Many aquaria have put forth the argument that by keeping cetaceans in captivity, and breeding them there, the aquaria are meeting some sort of perceived need to provide a gene pool for the future. Yet in the case of all the cetaceans commonly held in captivity there is not one species in a single aquaria that is considered threatened or endangered. There are, to my knowledge, no Species Survival Plans for captive cetacea and no recognized studbooks being kept by aquaria in order to avoid inbreeding. As a matter of fact, by the late 1980s all the bottlenose dolphin calves born at one aquaria in southern California had apparently been fathered by only two males.
So the only reason for continuing to breed cetaceans in captivity, since none are endangered or threatened, is to produce the next generation for entertainment purposes. Since killer whales are reported to be responsible for at least 70% of all the revenue generated by large aquaria, it seems clear that breeding killer whales in captivity is being done only for continued profits and has nothing whatsoever to do with maintaining populations suitable for reintroduction. This is especially true because the large aquaria have made it clear that reintroduction of killer whales into the wild is a program they are opposed to. There are three species of highly endangered small cetaceans (vaquita, beiji and Ganges susu) whose populations are in terrible condition, yet I have not read of a single plan by any aquaria to work with any of these rapidly disappearing species in order to attempt to develop sufficient knowledge and provide an adequate gene pool so that the species might be maintained until such time as habitat again becomes available to support their populations in the wild.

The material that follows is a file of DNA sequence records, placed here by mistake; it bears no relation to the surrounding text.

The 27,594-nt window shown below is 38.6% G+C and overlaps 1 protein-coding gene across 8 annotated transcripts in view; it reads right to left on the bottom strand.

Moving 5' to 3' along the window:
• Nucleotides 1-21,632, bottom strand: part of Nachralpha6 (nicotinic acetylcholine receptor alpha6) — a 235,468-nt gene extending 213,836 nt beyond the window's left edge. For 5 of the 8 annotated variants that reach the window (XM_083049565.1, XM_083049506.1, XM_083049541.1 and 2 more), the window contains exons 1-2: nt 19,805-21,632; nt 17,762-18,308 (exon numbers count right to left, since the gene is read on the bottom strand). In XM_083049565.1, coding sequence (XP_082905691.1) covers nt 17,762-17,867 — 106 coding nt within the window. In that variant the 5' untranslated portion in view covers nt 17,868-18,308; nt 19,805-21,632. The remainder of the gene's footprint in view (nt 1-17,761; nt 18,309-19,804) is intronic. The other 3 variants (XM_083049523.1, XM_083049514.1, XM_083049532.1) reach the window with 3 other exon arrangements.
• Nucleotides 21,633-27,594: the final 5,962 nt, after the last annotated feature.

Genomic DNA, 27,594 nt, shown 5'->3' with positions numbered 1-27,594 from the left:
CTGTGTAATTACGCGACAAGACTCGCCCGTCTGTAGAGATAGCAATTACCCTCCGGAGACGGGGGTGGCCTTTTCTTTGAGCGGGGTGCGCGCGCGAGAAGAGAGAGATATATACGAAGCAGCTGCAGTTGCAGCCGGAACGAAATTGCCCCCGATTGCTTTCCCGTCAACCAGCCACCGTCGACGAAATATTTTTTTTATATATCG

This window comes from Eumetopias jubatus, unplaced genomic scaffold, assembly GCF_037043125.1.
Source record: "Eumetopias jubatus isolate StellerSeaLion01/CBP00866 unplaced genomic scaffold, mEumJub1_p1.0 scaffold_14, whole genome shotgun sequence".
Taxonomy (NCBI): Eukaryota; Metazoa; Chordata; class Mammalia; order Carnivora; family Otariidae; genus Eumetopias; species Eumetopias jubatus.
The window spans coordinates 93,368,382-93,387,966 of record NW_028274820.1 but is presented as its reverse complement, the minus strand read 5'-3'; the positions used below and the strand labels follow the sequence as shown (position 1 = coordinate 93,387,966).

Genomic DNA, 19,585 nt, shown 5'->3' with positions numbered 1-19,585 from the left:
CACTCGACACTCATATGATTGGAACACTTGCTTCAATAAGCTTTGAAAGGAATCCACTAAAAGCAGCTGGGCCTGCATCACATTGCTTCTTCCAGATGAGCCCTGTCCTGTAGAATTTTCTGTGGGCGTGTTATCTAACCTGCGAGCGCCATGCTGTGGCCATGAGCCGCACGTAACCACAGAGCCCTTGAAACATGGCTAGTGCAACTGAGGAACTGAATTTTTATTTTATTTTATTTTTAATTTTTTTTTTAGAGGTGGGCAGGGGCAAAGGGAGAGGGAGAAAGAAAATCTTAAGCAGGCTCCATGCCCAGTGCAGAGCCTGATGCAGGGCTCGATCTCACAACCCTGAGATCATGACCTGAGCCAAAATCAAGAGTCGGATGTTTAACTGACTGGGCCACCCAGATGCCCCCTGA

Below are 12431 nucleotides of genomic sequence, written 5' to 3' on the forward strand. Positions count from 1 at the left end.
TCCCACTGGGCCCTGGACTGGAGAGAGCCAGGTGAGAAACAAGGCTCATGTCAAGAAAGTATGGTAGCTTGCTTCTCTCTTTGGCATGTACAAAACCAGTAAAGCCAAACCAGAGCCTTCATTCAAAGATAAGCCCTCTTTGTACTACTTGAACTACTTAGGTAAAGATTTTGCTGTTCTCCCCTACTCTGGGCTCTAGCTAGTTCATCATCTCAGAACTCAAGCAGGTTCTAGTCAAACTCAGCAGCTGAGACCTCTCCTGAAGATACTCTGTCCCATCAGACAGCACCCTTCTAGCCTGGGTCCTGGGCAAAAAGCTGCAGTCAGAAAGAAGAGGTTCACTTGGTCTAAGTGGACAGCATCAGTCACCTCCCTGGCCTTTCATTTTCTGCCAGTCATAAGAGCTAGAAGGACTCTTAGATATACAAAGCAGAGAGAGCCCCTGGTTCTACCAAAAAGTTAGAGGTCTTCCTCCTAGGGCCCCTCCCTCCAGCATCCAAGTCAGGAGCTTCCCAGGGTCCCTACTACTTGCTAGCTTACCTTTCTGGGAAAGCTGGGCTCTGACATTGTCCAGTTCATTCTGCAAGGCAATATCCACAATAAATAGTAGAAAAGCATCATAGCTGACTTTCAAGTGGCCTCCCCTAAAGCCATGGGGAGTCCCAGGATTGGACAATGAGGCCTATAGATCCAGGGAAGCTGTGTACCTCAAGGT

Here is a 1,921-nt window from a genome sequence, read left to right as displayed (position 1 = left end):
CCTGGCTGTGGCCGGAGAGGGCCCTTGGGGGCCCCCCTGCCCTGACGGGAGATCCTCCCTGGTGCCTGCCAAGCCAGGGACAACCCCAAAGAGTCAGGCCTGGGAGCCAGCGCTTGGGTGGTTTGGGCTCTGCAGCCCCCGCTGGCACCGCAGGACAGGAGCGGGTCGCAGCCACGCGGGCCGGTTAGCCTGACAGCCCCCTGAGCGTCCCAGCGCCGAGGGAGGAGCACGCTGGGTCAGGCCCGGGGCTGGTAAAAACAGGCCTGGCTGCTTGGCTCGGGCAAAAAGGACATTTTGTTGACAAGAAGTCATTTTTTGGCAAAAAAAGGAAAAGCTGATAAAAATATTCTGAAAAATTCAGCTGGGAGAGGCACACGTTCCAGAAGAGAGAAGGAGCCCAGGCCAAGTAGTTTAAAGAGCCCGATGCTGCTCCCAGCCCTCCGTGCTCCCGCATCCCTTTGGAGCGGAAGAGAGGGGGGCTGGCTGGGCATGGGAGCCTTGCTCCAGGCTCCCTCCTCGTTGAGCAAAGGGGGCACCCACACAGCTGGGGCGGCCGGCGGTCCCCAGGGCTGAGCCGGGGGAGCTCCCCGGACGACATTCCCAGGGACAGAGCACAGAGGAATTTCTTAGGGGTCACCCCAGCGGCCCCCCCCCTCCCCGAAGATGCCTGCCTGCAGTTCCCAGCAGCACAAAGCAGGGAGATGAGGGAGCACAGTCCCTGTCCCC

Perhaps it is because all three species are small, cryptic and not very enduring or visually distinct, and would probably not draw large crowds eager to pay to see endangered cetaceans in a well designed recovery program. In the meantime the aquaria continue to crank out endearing bottlenose dolphins with their perpetual "smile" and killer whales with their fearsome teeth and reputations while the truly endangered species of small cetaceans slide ever closer to the pit of extinction."